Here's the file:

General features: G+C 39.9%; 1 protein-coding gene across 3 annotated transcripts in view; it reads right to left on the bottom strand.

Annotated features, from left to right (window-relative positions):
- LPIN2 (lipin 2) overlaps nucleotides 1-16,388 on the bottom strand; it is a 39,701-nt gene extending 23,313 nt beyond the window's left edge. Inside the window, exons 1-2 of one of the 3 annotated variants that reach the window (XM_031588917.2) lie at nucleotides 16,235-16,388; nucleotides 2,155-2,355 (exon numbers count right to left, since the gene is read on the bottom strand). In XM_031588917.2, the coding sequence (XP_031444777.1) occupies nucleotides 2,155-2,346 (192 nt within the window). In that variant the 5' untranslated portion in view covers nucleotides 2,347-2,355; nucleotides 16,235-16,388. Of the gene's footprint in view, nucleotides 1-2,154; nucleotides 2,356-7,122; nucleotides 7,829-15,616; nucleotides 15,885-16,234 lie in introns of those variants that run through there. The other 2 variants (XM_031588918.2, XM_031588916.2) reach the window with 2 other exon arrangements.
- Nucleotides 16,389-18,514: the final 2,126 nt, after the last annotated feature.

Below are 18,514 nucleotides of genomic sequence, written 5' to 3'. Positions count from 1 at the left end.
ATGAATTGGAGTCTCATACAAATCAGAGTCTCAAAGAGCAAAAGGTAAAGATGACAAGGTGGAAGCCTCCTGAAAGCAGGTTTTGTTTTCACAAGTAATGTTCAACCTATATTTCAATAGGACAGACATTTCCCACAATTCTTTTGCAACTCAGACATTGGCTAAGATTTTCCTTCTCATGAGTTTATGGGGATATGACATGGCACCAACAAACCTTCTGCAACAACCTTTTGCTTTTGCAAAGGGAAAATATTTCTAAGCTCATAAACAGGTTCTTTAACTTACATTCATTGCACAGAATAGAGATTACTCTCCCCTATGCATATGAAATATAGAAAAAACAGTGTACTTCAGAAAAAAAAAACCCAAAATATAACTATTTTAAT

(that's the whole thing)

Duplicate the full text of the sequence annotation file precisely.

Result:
General features: G+C 39.9%; 1 protein-coding gene across 3 annotated transcripts in view; it reads right to left on the bottom strand.

Annotated features, from left to right (window-relative positions):
- LPIN2 (lipin 2) overlaps nucleotides 1-16,388 on the bottom strand; it is a 39,701-nt gene extending 23,313 nt beyond the window's left edge. Inside the window, exons 1-2 of one of the 3 annotated variants that reach the window (XM_031588917.2) lie at nucleotides 16,235-16,388; nucleotides 2,155-2,355 (exon numbers count right to left, since the gene is read on the bottom strand). In XM_031588917.2, the coding sequence (XP_031444777.1) occupies nucleotides 2,155-2,346 (192 nt within the window). In that variant the 5' untranslated portion in view covers nucleotides 2,347-2,355; nucleotides 16,235-16,388. Of the gene's footprint in view, nucleotides 1-2,154; nucleotides 2,356-7,122; nucleotides 7,829-15,616; nucleotides 15,885-16,234 lie in introns of those variants that run through there. The other 2 variants (XM_031588918.2, XM_031588916.2) reach the window with 2 other exon arrangements.
- Nucleotides 16,389-18,514: the final 2,126 nt, after the last annotated feature.

Below are 18,514 nucleotides of genomic sequence, written 5' to 3'. Positions count from 1 at the left end.
ATGAATTGGAGTCTCATACAAATCAGAGTCTCAAAGAGCAAAAGGTAAAGATGACAAGGTGGAAGCCTCCTGAAAGCAGGTTTTGTTTTCACAAGTAATGTTCAACCTATATTTCAATAGGACAGACATTTCCCACAATTCTTTTGCAACTCAGACATTGGCTAAGATTTTCCTTCTCATGAGTTTATGGGGATATGACATGGCACCAACAAACCTTCTGCAACAACCTTTTGCTTTTGCAAAGGGAAAATATTTCTAAGCTCATAAACAGGTTCTTTAACTTACATTCATTGCACAGAATAGAGATTACTCTCCCCTATGCATATGAAATATAGAAAAAACAGTGTACTTCAGAAAAAAAAAACCCAAAATATAACTATTTTAAT